Both have to cope with fluctuations in osmotic pressure and acidity. Flynt et al. now show how a microRNA (miRNA) molecule acts as a crucial part of the osmoregulatory machinery.
miRNAs are small noncoding RNAs that bind to gene transcripts, preventing their translation into proteins. There are potentially thousands of miRNAs encoded in the genomes of higher eukaryotes, and predicting their target transcripts is tricky, as binding occurs via imperfect sequence matches.
Researchers like Flynt and colleagues are taking a one-at-a-time approach to identify miRNA targets and functions, starting with the most highly conserved miRNAs. Among these are the miR-8 family, which has several conserved members in vertebrates. In fish, the team observed, miR-8 family members were abundant in cells called ionocytes. These cells are dotted throughout the skin and participate in osmoregulation.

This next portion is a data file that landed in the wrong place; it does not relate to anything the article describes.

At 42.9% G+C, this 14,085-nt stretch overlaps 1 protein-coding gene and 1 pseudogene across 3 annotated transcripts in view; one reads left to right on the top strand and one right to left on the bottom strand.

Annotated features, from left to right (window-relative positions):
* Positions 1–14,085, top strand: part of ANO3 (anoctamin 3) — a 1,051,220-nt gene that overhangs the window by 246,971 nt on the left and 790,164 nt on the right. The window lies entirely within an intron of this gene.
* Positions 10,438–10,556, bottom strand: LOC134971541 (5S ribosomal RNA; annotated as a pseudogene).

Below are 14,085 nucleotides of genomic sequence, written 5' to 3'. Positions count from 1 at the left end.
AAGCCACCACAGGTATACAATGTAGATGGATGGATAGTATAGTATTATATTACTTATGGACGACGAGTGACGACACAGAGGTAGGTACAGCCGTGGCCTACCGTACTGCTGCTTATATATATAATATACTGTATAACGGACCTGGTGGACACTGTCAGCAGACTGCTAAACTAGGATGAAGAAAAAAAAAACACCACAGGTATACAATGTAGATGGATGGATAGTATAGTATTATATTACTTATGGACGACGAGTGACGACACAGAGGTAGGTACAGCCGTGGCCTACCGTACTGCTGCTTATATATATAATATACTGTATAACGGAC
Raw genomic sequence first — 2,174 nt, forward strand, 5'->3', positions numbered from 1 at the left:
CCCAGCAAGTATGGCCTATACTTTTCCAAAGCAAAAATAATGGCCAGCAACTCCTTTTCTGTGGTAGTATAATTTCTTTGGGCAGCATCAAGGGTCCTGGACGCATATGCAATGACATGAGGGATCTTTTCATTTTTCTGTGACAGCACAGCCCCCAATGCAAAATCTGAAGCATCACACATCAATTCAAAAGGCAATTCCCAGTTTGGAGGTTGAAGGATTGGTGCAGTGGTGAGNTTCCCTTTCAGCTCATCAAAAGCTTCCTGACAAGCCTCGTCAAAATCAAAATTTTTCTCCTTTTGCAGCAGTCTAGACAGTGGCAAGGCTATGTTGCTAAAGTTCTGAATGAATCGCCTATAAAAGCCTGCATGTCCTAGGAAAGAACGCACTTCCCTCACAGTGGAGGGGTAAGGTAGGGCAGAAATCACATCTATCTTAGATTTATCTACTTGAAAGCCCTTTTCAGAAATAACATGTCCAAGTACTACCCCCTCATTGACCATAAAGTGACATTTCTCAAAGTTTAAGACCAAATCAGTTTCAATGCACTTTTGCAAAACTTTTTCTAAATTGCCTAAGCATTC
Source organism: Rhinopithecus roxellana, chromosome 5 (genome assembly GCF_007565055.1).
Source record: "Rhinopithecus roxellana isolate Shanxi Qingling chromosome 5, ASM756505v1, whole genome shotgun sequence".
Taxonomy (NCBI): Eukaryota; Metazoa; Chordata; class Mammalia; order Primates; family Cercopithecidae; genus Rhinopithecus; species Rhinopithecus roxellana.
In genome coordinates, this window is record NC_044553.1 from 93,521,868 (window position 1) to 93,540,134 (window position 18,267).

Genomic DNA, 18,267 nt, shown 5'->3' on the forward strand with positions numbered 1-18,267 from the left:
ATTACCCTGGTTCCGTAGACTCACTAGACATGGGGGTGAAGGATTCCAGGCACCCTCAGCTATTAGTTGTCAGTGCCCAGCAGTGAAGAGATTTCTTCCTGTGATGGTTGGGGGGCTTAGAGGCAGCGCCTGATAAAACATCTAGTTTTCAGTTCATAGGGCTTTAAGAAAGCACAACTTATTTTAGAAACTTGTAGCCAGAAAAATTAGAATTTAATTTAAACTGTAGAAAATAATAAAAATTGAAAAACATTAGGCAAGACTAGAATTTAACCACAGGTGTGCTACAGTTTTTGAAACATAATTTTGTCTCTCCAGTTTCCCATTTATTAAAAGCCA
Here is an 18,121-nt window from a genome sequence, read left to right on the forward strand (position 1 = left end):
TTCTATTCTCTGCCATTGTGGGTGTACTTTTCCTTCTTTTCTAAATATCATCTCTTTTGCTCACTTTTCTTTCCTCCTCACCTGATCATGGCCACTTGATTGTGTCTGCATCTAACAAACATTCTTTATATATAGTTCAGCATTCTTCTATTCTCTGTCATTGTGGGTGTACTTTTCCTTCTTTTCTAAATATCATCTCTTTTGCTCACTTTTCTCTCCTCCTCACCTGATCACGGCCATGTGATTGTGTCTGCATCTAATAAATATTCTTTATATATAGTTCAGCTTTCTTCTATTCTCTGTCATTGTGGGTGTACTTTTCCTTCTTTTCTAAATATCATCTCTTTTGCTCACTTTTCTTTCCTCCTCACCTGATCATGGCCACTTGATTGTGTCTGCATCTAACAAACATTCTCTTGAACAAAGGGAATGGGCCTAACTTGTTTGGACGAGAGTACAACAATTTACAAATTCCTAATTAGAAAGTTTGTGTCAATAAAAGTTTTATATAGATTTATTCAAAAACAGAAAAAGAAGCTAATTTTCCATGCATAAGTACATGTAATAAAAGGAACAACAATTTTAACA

Without miR-8, ionocytes looked normal, but couldn't cope with pH changes or osmotic stress—in the latter case the fish developed edemas due to water retention. miR-8, it turns out, was targeting an mRNA that encodes a protein called nherf1 (Na+/H+ exchange regulatory factor 1). Originally identified in renal brush border membrane extracts, Nherf1 acts as an adaptor between the plasma membrane and cytoskeleton. In ionocytes lacking miR-8 family members, membrane trafficking of ion channels and other proteins was disrupted.
miR-8 is predicted to target nherf1 in mammals too. The team now plans to see whether intercalated cells of the kidney—the functional equivalents to ionocytes—use the same osmotic regulation pathway.